University Carillon named business partner of the yearMissions and Outreach
Sometimes, the best way a church can make inroads in its community is to ask a simple question: What do you really need?
Such was the case for University Carillon United Methodist Church in Orlando, and it led to fulfillment on several levels.
Executive Pastor Chris Akers, speaking with the principal of nearby Bonneville Elementary School, asked just that question about two years ago. Already, the church had set up a clothes closet for needy students at the Title 1 school, which is mostly made up of poor Hispanic children.
But more was needed.
|Chris Akers, executive pastor of University Carillon United Methodist Church in Orlando, poses with his two reading buddies. The church teamed up with a nearby elementary school which serves mostly poor children. The volunteer help has been instrumental in boosting the school from a C rating by the state to an A rating. —Photo courtesy University Carillon UMC|
“She told me she needed reading buddies, about 100,” Akers recalled. “I promised her 25, at least half males,” as she had requested.
Fast forward to 2018, and the church was named Business Partner of the Year by the Florida Department of Education Commissioner's Business Recognition Awards. It was recognized recently by Orange County Public Schools for the award, and Akers will travel to Tallahassee to collect the state honor.
And Bonneville has risen from a C-rated school by state standards to an A rating, at least partly resulting from advances students made using those reading buddies.
An A rating for a Title 1 school, where most children receive free or reduced lunches, is an exceptional achievement, Akers said.
“Our relationship with Bonneville Elementary started about 10 years ago when a lady in our church, Mim Greaves, heard of a need in the school,” Akers said. “She had heard teachers have to pay for things out of their pockets, basic clothing and supplies.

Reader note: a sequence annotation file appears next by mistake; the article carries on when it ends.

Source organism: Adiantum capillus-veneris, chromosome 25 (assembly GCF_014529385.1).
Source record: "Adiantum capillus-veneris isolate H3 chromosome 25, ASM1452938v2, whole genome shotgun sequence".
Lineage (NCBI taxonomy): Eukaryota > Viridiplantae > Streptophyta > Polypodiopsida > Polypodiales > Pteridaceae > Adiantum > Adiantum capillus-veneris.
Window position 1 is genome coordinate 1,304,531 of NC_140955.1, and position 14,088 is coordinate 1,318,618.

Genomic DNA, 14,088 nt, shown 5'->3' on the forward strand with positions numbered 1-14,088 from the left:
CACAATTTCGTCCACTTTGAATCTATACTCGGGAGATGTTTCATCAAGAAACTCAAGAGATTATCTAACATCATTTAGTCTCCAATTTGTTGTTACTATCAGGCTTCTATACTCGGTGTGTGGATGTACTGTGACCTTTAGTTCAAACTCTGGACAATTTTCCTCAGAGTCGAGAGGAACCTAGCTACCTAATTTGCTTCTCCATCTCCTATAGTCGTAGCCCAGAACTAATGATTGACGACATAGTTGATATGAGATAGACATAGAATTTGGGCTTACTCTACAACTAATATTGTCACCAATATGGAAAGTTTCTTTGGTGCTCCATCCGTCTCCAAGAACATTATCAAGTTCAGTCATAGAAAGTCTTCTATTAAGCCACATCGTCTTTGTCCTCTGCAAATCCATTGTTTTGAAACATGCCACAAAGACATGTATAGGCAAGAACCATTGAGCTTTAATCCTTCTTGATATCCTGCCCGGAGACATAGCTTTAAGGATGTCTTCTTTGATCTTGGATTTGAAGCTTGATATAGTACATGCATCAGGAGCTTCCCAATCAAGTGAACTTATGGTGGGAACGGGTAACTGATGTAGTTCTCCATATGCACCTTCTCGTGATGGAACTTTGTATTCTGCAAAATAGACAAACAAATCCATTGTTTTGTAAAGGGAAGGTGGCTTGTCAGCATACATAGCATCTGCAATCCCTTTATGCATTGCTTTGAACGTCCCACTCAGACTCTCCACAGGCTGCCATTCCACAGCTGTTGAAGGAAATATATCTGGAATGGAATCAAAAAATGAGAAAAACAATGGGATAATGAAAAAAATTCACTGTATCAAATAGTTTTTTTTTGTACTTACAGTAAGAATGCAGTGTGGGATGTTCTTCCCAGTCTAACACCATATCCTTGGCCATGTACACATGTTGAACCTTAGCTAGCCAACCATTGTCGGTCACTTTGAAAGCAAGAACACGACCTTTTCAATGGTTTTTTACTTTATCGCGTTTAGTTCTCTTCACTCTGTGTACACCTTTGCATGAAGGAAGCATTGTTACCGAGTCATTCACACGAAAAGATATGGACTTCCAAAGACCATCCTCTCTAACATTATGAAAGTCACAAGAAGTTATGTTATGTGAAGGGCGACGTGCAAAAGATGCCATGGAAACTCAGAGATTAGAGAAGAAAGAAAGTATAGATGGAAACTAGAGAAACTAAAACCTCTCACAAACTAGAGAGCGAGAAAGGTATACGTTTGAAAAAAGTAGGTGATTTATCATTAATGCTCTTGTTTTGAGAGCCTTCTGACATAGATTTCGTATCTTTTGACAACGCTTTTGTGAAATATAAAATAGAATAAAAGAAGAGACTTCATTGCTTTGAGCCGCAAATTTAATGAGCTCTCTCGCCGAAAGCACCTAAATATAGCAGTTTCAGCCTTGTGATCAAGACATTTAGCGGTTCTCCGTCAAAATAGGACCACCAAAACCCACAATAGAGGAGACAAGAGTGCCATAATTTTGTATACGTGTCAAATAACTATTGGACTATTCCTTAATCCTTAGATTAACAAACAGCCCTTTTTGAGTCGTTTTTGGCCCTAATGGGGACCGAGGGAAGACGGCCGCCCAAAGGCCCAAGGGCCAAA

“It was a cold winter day when she felt the nudge to pull in and inquire at the front if they needed anything. The person at the front said, ‘we had four kids show up to school in sandals and we’re trying to get them some shoes.’ She went out and bought four pairs of shoes.”
In a short time, the clothes shelf turned in to a clothes closet, then into a clothes room stocked with University Carillon UMC volunteers.
Now, there are 43 reading buddies and Akers is working to increase that number significantly.
“The need is great,” he said.
Things evolved in summer 2016, Akers said. “We had just finished a back to school bash and I asked the principal, ‘What else do you need? What are the real needs?’
“She said there were a number of students she has to keep weekly checks on their progress because they are under-performing in English and reading. Said she could use reading buddies, people who could read with the kids. She said she could use 100.
“We had about 30 people that would come in and read with one or two kids; and then at the end of the school year, they ended up moving from a C school to an A school. That was a big deal for them.”
Akers said the school attributes part of its recent success to the reading buddy program.
“Plus,” he said, “you get kids who are clothed properly, and they don’t mind coming to school so much.”
—Yvette Hammett is a freelance writer based in Valrico.
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